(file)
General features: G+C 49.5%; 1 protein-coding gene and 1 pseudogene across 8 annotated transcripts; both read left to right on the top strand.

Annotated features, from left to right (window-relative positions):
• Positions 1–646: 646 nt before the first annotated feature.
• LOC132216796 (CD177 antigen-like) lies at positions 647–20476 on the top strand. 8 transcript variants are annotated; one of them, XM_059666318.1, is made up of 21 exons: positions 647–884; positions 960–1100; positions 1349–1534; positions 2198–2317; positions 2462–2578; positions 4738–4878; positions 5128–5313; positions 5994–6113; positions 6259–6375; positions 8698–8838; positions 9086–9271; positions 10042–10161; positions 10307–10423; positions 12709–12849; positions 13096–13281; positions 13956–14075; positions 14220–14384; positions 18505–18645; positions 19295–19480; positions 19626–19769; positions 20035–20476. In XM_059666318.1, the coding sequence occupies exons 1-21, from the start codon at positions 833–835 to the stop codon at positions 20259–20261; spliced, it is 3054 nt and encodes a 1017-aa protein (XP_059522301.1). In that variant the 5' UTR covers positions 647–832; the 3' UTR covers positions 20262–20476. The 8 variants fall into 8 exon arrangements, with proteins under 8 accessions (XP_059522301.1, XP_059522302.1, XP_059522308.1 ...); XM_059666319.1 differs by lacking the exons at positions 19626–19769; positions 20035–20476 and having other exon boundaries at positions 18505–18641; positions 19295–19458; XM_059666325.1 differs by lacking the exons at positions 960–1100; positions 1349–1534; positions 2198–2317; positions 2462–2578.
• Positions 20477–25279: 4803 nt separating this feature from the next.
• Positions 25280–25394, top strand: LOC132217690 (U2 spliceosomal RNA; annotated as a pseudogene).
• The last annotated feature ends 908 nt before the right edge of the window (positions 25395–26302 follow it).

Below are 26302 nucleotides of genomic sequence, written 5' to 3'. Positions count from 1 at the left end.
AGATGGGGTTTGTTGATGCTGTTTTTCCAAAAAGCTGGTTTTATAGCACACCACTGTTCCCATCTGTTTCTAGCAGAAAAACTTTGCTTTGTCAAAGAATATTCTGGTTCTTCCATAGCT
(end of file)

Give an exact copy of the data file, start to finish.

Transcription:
General features: G+C 49.5%; 1 protein-coding gene and 1 pseudogene across 8 annotated transcripts; both read left to right on the top strand.

Annotated features, from left to right (window-relative positions):
• Positions 1–646: 646 nt before the first annotated feature.
• LOC132216796 (CD177 antigen-like) lies at positions 647–20476 on the top strand. 8 transcript variants are annotated; one of them, XM_059666318.1, is made up of 21 exons: positions 647–884; positions 960–1100; positions 1349–1534; positions 2198–2317; positions 2462–2578; positions 4738–4878; positions 5128–5313; positions 5994–6113; positions 6259–6375; positions 8698–8838; positions 9086–9271; positions 10042–10161; positions 10307–10423; positions 12709–12849; positions 13096–13281; positions 13956–14075; positions 14220–14384; positions 18505–18645; positions 19295–19480; positions 19626–19769; positions 20035–20476. In XM_059666318.1, the coding sequence occupies exons 1-21, from the start codon at positions 833–835 to the stop codon at positions 20259–20261; spliced, it is 3054 nt and encodes a 1017-aa protein (XP_059522301.1). In that variant the 5' UTR covers positions 647–832; the 3' UTR covers positions 20262–20476. The 8 variants fall into 8 exon arrangements, with proteins under 8 accessions (XP_059522301.1, XP_059522302.1, XP_059522308.1 ...); XM_059666319.1 differs by lacking the exons at positions 19626–19769; positions 20035–20476 and having other exon boundaries at positions 18505–18641; positions 19295–19458; XM_059666325.1 differs by lacking the exons at positions 960–1100; positions 1349–1534; positions 2198–2317; positions 2462–2578.
• Positions 20477–25279: 4803 nt separating this feature from the next.
• Positions 25280–25394, top strand: LOC132217690 (U2 spliceosomal RNA; annotated as a pseudogene).
• The last annotated feature ends 908 nt before the right edge of the window (positions 25395–26302 follow it).

Below are 26302 nucleotides of genomic sequence, written 5' to 3'. Positions count from 1 at the left end.
AGATGGGGTTTGTTGATGCTGTTTTTCCAAAAAGCTGGTTTTATAGCACACCACTGTTCCCATCTGTTTCTAGCAGAAAAACTTTGCTTTGTCAAAGAATATTCTGGTTCTTCCATAGCT